Hot springs, justifiably, are a major tourism resource for Japan. The 27,000 hot springs dotted around the country generated US$11.8 billion in revenue in 2013, representing more than one-fifth of the $50 billion global hot-springs market.
Japanese hot springs were set for a further boom as analyses noted that the rapid growth in global “wellness tourism” would provide the industry with an additional boost in the coming years.
Certainly, as the number of foreign tourist arrivals in Japan jumped from 3.3 million in 1995 to 31.9 million in 2019, the country’s hot springs have also seen a proportional rise in the number of foreign visitors.
That was, of course, before Covid-19 struck. To say that the Japanese tourism market has been derailed is an understatement.
After the country closed its borders to foreign visitors and residents alike to contain the spread of the epidemic, Japan is set to lose $1.9 billion and face declines amounting to 80% in overall tourist traffic.
The “Go To Travel” campaign, the Japanese government’s latest effort to revive domestic tourism through subsidies for travelers, has faced concerns over its potential hastening of the virus’ spread, and the last-minute exclusion of Tokyo, the country’s wealthiest and most populous prefecture, from the program.
Hot springs are expected to face a disproportionate decline as Covid-19 lays waste to the Japanese tourism industry.
Not only are the signature communal baths that define hot-spring resorts completely inadequate in the age of “social distancing,” but cautious tourists are also keen to avoid the process of getting to remote hot-spring towns, densely built up with inns and hotels amidst narrow streets, often reachable only through normally packed trains and buses.
In an era when tourists prefer to avoid crowds, the essentially crowded nature of hot-spring resorts almost seems anachronistic.
However, even beyond the ongoing crisis caused by Covid-19, hot springs face a long-term threat as tourists shift to other destinations. Media analyses have noted that especially among the Japanese youth, travel has become more about taking in new experiences rather than particular sights, consistent with the global trend toward experiential travel.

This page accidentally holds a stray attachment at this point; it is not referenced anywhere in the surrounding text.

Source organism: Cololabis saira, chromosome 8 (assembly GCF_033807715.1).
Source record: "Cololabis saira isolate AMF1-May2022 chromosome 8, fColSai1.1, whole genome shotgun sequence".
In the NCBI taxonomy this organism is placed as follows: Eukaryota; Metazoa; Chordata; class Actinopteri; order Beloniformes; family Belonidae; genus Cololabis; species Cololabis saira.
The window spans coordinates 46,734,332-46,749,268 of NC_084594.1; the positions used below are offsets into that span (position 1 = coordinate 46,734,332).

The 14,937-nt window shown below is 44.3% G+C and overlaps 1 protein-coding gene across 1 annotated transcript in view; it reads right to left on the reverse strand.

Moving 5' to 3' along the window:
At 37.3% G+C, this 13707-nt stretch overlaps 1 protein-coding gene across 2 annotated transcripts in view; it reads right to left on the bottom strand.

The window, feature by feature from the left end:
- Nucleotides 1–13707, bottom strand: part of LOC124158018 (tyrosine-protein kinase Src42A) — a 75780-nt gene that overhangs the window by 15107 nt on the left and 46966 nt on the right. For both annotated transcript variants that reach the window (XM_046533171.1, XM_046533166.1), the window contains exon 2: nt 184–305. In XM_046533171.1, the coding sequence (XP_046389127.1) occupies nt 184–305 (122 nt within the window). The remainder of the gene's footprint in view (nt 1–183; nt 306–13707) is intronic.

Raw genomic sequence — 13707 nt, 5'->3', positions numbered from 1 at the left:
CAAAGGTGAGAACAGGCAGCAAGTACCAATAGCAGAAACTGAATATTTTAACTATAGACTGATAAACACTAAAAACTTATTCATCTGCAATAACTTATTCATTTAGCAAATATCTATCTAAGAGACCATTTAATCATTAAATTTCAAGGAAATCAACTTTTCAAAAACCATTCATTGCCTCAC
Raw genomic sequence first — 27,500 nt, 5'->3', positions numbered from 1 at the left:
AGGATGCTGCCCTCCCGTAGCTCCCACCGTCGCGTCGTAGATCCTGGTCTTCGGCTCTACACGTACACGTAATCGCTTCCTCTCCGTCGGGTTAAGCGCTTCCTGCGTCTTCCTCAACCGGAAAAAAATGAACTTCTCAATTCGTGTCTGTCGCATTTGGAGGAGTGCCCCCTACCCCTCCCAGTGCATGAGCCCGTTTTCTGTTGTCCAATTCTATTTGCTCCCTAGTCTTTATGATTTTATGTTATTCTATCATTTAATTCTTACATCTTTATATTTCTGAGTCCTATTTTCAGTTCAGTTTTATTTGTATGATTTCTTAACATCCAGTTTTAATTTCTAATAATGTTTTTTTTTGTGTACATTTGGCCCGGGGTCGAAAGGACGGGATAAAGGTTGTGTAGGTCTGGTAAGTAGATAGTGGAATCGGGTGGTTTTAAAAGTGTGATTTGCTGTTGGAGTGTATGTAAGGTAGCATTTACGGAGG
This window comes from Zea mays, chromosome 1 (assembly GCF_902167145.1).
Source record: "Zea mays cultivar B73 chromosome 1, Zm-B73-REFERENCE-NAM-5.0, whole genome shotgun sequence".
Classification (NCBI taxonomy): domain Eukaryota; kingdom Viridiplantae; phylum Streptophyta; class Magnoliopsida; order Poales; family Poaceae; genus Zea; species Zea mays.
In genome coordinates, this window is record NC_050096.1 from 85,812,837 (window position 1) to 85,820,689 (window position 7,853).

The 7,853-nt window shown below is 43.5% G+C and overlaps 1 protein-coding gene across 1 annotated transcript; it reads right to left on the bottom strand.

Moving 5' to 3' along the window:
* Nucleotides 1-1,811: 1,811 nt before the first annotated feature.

The focus on new experience places hot springs at a disadvantage, as the communal baths they offer cannot be considered novel for millions of Japanese who habitually soak up in hot tubs at home and communal baths (sento) in their local neighborhoods.
Some hot springs have faced particular difficulties in adjusting to such shifting tastes in travel. Successful hot springs have either adapted to the need to be Instagram-friendly, like Ginzan, or diversified into other tourist-friendly activities, like Hakone. But those unable to add further value for tourists beyond hot springs, like Kinugawa and Higashiyama, have seen formerly popular resorts shuttered, further driving away visitors as their rotting structures become eyesores.
As hot springs compete for a reduced number of tourists in the Covid and the post-Covid eras, the consolidation of the industry will see more resorts shut their doors for the last time.
The continuing strength of Japanese hot springs as a globally recognized and nationally treasured tourism resource may largely depend on how the currently successful resorts continue to adapt to the changing tastes of consumers.
With more than 40 resorts filing for bankruptcy due to Covid-19, the epidemic presents unprecedented pressure and opportunity for the hot-spring industry as a whole to reform how it does business and weed out resorts that are unable to change.
In an environment that prizes social distance and comprehensive anti-epidemic measures, on top of the decade-long trend toward diversified, experience-based travel, how hot springs can change their operational strategies and market attractions beyond their venerable communal baths will be a key to survival.